Historically, though, really good corporate social responsibility programs took enormous time and effort, which is why usually only massive companies could pull them off like Microsoft, Google, or PwC. They create entire teams to manage community outreach, plan programs and track  and report results. They release massive reports on themselves, benchmarking their efforts, and reaping the benefits of good CSR. 

Here are the best practices from socially responsible companies.

Community Engagement is the cornerstone of CSR

Every great corporate social responsibility program starts with community engagement. By showing that you, as a company, care about the communities your employees and customers care about - you boost loyalty and positive association.

There are three main components to this: you have to understand what your employees care about, activate community-oriented impact and demonstrate it to internal and external stakeholders.

This isn’t easy - which is why you likely need an entire team dedicated to it. Or a platform like Verbate, which can manage the lionshare of the work for you (cutting down tens of hours of work, and hundreds of emails.

But remember, community is one of four major pillars. It extends and intersects the other pillars, but in order to have a comprehensive CSR strategy you also have to think deeply about your company workplace, the environment, and your business ethics. More on that in our Verbate CSR Guide linked here.

Understand Expectations


  • Employee pulse surveys
  • Competitive Data
  • Employee Resource Group feedback

Activate Impact


  • Community-based initiative funding
  • Skills-based volunteer opportunities

Demonstrate Impact


  • Impact reports for leadership 
  • Real-time engagement tools integrated into workflows (i.e. Slack)
  • Public-facing scorecard

So what are companies doing today?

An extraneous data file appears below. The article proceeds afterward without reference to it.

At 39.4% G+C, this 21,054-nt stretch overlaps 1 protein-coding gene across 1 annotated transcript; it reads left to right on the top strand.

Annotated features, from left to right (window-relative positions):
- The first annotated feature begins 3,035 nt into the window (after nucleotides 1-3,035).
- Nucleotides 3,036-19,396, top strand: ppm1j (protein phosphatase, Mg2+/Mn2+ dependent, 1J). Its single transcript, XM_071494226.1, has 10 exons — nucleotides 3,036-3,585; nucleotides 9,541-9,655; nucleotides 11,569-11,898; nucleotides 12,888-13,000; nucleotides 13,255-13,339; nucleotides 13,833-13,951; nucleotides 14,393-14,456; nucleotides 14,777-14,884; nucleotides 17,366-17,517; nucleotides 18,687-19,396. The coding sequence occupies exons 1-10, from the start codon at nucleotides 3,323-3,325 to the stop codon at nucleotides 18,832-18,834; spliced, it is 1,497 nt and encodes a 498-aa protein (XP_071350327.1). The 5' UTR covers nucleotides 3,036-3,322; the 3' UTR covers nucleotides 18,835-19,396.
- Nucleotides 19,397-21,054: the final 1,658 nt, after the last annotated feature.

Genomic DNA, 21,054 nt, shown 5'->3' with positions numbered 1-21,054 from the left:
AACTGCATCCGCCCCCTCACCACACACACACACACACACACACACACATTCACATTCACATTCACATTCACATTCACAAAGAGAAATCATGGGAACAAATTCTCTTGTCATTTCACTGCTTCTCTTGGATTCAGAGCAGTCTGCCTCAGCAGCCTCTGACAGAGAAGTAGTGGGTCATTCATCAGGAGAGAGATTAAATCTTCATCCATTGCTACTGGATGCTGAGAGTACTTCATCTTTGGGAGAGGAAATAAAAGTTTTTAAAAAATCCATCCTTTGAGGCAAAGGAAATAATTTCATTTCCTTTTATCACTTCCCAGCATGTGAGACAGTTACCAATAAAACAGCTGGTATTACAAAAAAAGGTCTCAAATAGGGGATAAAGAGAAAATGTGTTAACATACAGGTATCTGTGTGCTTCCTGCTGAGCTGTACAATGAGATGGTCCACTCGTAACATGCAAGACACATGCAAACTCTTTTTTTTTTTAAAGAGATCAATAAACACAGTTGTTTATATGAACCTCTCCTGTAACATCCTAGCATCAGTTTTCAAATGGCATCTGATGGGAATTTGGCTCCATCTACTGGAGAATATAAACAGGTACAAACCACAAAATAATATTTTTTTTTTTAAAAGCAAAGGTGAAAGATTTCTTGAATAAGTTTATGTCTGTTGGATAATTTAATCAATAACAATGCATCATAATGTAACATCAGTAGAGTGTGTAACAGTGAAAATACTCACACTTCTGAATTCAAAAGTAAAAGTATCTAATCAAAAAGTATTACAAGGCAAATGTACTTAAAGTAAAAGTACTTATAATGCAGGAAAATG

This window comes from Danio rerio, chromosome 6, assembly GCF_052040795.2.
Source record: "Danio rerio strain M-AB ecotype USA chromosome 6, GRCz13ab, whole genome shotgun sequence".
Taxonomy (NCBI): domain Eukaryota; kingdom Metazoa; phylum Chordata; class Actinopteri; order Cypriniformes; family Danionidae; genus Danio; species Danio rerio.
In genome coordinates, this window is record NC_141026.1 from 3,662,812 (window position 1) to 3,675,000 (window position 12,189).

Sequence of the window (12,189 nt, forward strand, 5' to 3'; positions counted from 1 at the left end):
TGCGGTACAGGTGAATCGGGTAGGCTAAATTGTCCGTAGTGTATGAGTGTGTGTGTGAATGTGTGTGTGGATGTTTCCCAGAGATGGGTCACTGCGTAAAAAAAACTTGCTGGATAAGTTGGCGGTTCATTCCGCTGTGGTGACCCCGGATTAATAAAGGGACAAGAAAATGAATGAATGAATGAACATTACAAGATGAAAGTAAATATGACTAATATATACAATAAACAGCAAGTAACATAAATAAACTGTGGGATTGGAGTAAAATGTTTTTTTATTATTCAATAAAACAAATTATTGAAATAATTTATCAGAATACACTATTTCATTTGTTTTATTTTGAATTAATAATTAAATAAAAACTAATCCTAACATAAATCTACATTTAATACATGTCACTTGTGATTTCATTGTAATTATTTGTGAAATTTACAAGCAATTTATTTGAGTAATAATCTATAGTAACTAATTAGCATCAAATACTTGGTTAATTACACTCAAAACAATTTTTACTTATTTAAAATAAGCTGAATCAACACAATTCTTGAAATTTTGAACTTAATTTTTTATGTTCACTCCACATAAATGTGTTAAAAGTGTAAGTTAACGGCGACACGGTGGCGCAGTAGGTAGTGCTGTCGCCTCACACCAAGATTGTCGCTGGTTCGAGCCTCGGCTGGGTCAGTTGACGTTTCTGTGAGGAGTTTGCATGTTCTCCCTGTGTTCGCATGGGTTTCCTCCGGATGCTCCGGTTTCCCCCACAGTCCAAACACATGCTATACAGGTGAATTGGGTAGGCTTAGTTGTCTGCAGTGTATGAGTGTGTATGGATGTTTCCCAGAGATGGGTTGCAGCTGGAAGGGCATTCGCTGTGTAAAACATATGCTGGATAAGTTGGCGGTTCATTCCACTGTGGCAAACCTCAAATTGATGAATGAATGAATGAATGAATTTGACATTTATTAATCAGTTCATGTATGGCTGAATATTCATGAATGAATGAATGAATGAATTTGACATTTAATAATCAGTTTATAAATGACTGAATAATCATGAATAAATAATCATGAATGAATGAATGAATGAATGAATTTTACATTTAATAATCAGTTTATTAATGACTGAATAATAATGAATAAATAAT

Remember how we talked about ‘CSR-washing?’  Refresher, new studies found that when companies used corporate social responsibility as an inauthentic signal, it backfired. Instead of boosting employee engagement, inauthentic CSR efforts actually led to employees being less motivated.

That’s why we see a lot of companies struggling through their CSR programs today. Frankly, the current options kind of suck.

Big checks to big charity: 

  • Doesn’t feel connected to communities employees care about
  • Looks more like a tax strategy than a thoughtful CSR program

Employee matching programs

Social Media & PR

  • An instagram post or the letter from a CEO feels reactive and for-show
  • Often seen as virtue-signaling with no action

How to start building your CSR strategy

Feeling pumped up but not sure where to start? 

Consider the following actionable item list:

Determine your internal stakeholder

  • This person is typically an HR or finance leader who can allocate resources and time to championing corporate social responsibility internally

Know your company values 

  • If there are values near and dear to the core of your business, start there when determining how to think about your purpose
  • Find out what causes or impact your employees are passionate about

Show your work 

  • Authentically demonstrate your impact work back to your internal and external stakeholders 
  • Fun fact: Anisha Nandi, Verbate’s co-founder is a former journalist. This business was built because we see a real need in how companies tell their impact stories. We’re here to help.

Once you’ve taken stock of these few things - you can fill out your Verbate Scorecard. This should give you (and the public) an idea of who you are as a company and what your impact on the world is.